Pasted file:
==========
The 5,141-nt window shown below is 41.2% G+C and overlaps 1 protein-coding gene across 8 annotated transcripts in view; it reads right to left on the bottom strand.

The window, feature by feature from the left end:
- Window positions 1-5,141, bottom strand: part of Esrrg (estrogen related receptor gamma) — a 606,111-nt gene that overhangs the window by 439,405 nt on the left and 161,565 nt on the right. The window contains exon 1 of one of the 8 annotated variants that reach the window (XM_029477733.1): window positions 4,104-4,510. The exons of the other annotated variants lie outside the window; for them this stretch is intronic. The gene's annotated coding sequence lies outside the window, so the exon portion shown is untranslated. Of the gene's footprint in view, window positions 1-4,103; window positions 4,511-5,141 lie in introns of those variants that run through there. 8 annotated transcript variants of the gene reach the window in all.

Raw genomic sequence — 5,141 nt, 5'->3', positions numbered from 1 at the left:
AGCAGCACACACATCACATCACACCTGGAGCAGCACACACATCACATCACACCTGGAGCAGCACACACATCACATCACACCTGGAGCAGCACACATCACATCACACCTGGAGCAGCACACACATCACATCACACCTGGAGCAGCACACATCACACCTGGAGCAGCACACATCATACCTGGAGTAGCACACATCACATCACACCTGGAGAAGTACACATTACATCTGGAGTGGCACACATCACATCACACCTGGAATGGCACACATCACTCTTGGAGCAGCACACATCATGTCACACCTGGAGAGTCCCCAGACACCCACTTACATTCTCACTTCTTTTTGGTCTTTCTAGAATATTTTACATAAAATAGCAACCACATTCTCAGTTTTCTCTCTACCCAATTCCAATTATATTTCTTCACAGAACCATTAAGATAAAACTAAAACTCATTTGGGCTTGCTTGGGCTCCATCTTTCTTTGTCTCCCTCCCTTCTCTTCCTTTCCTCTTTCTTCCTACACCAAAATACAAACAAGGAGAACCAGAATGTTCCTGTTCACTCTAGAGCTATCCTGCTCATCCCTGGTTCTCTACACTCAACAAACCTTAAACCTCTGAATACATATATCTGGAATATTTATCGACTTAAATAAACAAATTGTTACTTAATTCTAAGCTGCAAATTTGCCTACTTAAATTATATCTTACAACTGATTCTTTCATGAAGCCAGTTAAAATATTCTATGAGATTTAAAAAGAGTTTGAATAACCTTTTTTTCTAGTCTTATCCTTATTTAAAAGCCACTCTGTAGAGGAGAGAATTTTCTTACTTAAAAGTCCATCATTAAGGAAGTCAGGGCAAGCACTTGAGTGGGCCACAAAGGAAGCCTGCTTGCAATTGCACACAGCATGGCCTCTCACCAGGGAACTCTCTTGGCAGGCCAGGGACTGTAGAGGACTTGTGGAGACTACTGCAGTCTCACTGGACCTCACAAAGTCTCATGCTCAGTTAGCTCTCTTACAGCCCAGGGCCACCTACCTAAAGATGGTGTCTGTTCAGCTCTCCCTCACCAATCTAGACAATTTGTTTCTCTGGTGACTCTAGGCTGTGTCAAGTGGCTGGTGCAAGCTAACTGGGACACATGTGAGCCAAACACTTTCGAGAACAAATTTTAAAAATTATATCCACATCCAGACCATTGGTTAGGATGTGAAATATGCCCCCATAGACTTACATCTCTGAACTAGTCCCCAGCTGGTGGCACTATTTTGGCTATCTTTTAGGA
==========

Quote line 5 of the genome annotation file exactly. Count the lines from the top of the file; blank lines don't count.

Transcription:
AGCAGCACACACATCACATCACACCTGGAGCAGCACACACATCACATCACACCTGGAGCAGCACACACATCACATCACACCTGGAGCAGCACACATCACATCACACCTGGAGCAGCACACACATCACATCACACCTGGAGCAGCACACATCACACCTGGAGCAGCACACATCATACCTGGAGTAGCACACATCACATCACACCTGGAGAAGTACACATTACATCTGGAGTGGCACACATCACATCACACCTGGAATGGCACACATCACTCTTGGAGCAGCACACATCATGTCACACCTGGAGAGTCCCCAGACACCCACTTACATTCTCACTTCTTTTTGGTCTTTCTAGAATATTTTACATAAAATAGCAACCACATTCTCAGTTTTCTCTCTACCCAATTCCAATTATATTTCTTCACAGAACCATTAAGATAAAACTAAAACTCATTTGGGCTTGCTTGGGCTCCATCTTTCTTTGTCTCCCTCCCTTCTCTTCCTTTCCTCTTTCTTCCTACACCAAAATACAAACAAGGAGAACCAGAATGTTCCTGTTCACTCTAGAGCTATCCTGCTCATCCCTGGTTCTCTACACTCAACAAACCTTAAACCTCTGAATACATATATCTGGAATATTTATCGACTTAAATAAACAAATTGTTACTTAATTCTAAGCTGCAAATTTGCCTACTTAAATTATATCTTACAACTGATTCTTTCATGAAGCCAGTTAAAATATTCTATGAGATTTAAAAAGAGTTTGAATAACCTTTTTTTCTAGTCTTATCCTTATTTAAAAGCCACTCTGTAGAGGAGAGAATTTTCTTACTTAAAAGTCCATCATTAAGGAAGTCAGGGCAAGCACTTGAGTGGGCCACAAAGGAAGCCTGCTTGCAATTGCACACAGCATGGCCTCTCACCAGGGAACTCTCTTGGCAGGCCAGGGACTGTAGAGGACTTGTGGAGACTACTGCAGTCTCACTGGACCTCACAAAGTCTCATGCTCAGTTAGCTCTCTTACAGCCCAGGGCCACCTACCTAAAGATGGTGTCTGTTCAGCTCTCCCTCACCAATCTAGACAATTTGTTTCTCTGGTGACTCTAGGCTGTGTCAAGTGGCTGGTGCAAGCTAACTGGGACACATGTGAGCCAAACACTTTCGAGAACAAATTTTAAAAATTATATCCACATCCAGACCATTGGTTAGGATGTGAAATATGCCCCCATAGACTTACATCTCTGAACTAGTCCCCAGCTGGTGGCACTATTTTGGCTATCTTTTAGGA